In two days, I make my annual pilgrimage to an art show.  Specifically, I block out a whole day–should it be needed–to visit one small tent at a three-day festival that ties up the entirety of a thriving downtown for that time.  At the tent, a slim woman with straight black hair, a smile, a bow ever-at-the-ready, and a feast of swirling, furling color rolled onto canvas waits to greet visitors.  I have prints and canvases on my walls, postcards and greeting cards on my shelf, and saved files of her art to study between times.  This trip, dare I say it, is as close to a public demonstration of homage and pilgrimage as I make.

Manami Lingerfelt  draws on the mystical, the fairy tale, the wild, the energetic, the mythic, the tidal, the primordial, and the animal in murals that swoon across rooms and canvases that can crouch humbly in a corner or arrive triumphal in a brassy fanfare.  With titles like Look at my new tatoo (a whale adorned in swirling roses), Moonrise (a sphere composed of bubbling spheres atop geometries), and Special Delivery (an owl from which drifts of flowers are born from flight), a joyous burst of color and movement sprawl and play and drench.


And at the heart of her technique is the furled and furling twist, perhaps origami-like, perhaps the frissioning pearl at the heart of everything alive.  Like the center of a flower, a dizzying impressionist landscape of points and shades and ombres, each piece–be it mermaid or fox, sun or fork, jellyfish or tree–rests on a single premise:


roll up color into a tight twist.  And another, and another.  A stippled, pointillist effect, a congregation of murmuring, giggling twirls of sushi-like layers gather on her canvas to become roots and planets, octopuses and houses, hedgehogs and chakras, each wheeling in cubes or medallions or pyramids.  Like the rising tide of rolled paper art in crafting circles, she ties and binds and folds, in the earliest definitions we have of the word furl–a term reaching into the hazy days of ancient language, turning and layering into the humble fold and roll we know.

One of my favorites, Turtle Moon, shifts these furling rolls into muted shades of russett and cinnamon, highlighted by a few turns of peach and straw, to mark the earth upon which a turtle perches, neck straining up to the smiling moon.  The rolls transform now into hexagons in rose and tangerine, pumpkin and cream against the blued skin of the creature.  Crystal cubes fall with the flowers into the cool nightscape, a lemon yellow light drenching the moon’s pate.  To the side, a bare white tree snags grains of salt, flecks of sand, flicks of ice, and dancing flakes to show us the season around the quiet conversation between turtle and moon.  (2016, oil on canvas)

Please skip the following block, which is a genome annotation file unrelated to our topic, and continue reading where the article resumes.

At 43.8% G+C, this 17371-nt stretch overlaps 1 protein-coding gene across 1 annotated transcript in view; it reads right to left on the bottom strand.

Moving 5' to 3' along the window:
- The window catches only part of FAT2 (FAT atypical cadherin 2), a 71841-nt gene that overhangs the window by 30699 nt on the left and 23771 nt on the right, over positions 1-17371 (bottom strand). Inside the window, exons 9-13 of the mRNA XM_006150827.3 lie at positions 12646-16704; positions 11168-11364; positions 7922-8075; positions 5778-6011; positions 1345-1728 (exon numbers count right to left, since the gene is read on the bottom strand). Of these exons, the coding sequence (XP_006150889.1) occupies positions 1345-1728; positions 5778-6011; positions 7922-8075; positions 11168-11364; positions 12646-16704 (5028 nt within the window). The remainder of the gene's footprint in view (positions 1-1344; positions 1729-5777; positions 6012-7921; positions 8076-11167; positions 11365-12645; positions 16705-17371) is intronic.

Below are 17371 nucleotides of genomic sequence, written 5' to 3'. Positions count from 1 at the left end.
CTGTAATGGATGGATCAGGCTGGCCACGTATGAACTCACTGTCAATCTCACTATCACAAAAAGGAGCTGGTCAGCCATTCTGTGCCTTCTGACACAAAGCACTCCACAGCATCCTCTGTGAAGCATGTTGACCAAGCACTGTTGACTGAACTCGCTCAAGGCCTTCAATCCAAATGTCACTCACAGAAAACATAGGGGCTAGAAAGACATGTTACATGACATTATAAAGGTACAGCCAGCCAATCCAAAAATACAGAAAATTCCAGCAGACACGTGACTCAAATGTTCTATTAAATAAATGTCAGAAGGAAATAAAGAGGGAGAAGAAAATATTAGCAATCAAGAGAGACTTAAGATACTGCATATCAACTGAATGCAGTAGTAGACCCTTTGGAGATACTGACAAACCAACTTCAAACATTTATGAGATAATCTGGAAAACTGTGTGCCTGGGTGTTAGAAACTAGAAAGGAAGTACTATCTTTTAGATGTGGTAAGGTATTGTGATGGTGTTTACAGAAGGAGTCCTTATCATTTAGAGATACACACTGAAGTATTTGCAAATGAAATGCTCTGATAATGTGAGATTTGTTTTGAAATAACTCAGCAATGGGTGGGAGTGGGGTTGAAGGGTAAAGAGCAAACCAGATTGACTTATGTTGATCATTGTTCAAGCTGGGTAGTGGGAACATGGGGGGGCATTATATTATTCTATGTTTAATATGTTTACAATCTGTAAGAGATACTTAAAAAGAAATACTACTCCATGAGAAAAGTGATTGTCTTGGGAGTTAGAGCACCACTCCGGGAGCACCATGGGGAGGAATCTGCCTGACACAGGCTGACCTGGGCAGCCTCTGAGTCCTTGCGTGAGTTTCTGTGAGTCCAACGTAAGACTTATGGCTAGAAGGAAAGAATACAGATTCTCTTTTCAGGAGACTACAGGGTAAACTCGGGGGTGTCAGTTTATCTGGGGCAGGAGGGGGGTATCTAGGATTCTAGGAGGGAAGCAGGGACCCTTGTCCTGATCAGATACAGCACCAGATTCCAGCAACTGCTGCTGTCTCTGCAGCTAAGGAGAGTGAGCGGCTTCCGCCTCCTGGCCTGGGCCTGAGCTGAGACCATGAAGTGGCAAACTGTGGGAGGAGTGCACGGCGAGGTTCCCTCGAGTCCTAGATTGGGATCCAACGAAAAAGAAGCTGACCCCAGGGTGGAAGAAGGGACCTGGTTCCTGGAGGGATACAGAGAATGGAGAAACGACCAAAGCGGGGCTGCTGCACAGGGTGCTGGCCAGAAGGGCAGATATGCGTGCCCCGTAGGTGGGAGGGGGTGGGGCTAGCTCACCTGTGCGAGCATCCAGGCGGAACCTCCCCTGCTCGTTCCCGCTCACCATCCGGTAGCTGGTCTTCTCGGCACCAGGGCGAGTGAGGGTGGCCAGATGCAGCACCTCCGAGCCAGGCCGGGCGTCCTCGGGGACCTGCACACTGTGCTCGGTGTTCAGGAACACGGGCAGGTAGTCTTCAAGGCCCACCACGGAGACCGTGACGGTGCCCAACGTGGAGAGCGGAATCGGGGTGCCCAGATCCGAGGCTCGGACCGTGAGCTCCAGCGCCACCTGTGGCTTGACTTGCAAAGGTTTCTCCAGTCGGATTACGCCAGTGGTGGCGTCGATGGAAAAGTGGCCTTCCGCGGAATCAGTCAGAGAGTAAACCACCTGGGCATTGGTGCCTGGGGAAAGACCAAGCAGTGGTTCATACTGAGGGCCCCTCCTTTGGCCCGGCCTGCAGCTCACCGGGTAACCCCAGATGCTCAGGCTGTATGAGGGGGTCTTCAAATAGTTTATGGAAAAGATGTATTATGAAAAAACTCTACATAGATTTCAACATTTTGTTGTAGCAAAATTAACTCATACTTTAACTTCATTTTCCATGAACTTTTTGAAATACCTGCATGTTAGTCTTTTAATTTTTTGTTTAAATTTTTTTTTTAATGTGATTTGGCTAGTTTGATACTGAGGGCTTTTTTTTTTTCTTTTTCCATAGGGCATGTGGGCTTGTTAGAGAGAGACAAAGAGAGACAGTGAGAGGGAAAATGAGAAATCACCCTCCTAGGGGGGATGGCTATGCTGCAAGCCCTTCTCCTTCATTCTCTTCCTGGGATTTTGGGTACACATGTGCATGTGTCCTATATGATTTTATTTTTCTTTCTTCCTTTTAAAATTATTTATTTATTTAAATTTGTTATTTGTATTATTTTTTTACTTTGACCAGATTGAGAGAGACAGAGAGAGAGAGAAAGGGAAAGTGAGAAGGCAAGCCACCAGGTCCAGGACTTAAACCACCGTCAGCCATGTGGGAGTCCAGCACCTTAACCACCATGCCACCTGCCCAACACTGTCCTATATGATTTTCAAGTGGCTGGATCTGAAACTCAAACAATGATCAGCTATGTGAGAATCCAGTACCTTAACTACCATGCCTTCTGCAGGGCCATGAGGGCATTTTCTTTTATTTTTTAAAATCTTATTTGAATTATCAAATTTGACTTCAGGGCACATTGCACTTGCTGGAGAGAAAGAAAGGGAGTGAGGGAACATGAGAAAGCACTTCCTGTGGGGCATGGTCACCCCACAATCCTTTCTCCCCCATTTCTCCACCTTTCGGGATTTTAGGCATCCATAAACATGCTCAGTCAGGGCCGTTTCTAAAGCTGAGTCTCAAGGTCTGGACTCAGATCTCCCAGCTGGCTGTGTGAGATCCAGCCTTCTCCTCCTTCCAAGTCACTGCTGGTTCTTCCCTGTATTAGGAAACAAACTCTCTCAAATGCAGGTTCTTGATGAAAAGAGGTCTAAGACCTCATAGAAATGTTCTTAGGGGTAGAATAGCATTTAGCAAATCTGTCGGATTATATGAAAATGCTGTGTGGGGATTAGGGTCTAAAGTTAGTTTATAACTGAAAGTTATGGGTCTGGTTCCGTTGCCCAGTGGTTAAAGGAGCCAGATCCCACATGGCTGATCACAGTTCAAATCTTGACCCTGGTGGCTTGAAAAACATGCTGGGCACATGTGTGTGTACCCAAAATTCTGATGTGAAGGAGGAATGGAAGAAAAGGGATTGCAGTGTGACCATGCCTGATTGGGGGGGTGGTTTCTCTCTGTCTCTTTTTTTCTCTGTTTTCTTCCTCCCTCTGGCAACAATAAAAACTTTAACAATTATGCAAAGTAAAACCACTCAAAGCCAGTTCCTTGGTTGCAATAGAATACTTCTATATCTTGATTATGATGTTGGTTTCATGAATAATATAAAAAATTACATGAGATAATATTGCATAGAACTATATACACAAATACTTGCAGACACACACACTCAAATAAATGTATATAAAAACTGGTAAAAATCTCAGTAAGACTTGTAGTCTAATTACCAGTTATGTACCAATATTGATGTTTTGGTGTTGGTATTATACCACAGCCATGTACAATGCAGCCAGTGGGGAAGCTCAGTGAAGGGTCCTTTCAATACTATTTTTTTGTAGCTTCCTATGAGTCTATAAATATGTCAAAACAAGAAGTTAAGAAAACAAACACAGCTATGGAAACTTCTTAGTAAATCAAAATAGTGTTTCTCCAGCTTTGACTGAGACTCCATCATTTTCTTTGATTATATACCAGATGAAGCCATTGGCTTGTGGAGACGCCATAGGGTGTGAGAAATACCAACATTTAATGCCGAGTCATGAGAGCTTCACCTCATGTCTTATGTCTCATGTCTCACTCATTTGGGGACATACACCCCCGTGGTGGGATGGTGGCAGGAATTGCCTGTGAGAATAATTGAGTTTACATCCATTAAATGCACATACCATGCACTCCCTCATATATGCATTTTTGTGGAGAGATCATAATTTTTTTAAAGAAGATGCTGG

1. Find a piece of art that arrests you, even if only for a split second.  (Think broadly:  architecture, a boy’s perfect first-date outfit, a statue, a plate, your kindergartner’s finger painting, a gallery or museum piece, a velvet Elvis, the intricate movement of a b-boy dancing, jewelry.)
  2. Describe it.
  3. Describe it again.
  4. Imagine you have a one-inch frame.  Put that frame somewhere on the art.  (Think narrowly:  Elvis’s belt buckle, the boy’s shoe, a doorway of the building, the purple blob in the finger painting, a nearly-hidden cat in the gallery piece, the b-boy’s elbow in a windmill, the clasp.)
  5. Describe only what you see in the frame.
  6. Pull these layers together.  Think of this as ekphrasisand as an opportunity to speak what you see.

provide a glimpse of the joyous beauty of life … 
to spread this happiness to the world…

–Manami Lingerfelt, Artist Statement

(Please visit Manami’s website to see her art; Turtle Moon is on the portfolio page.)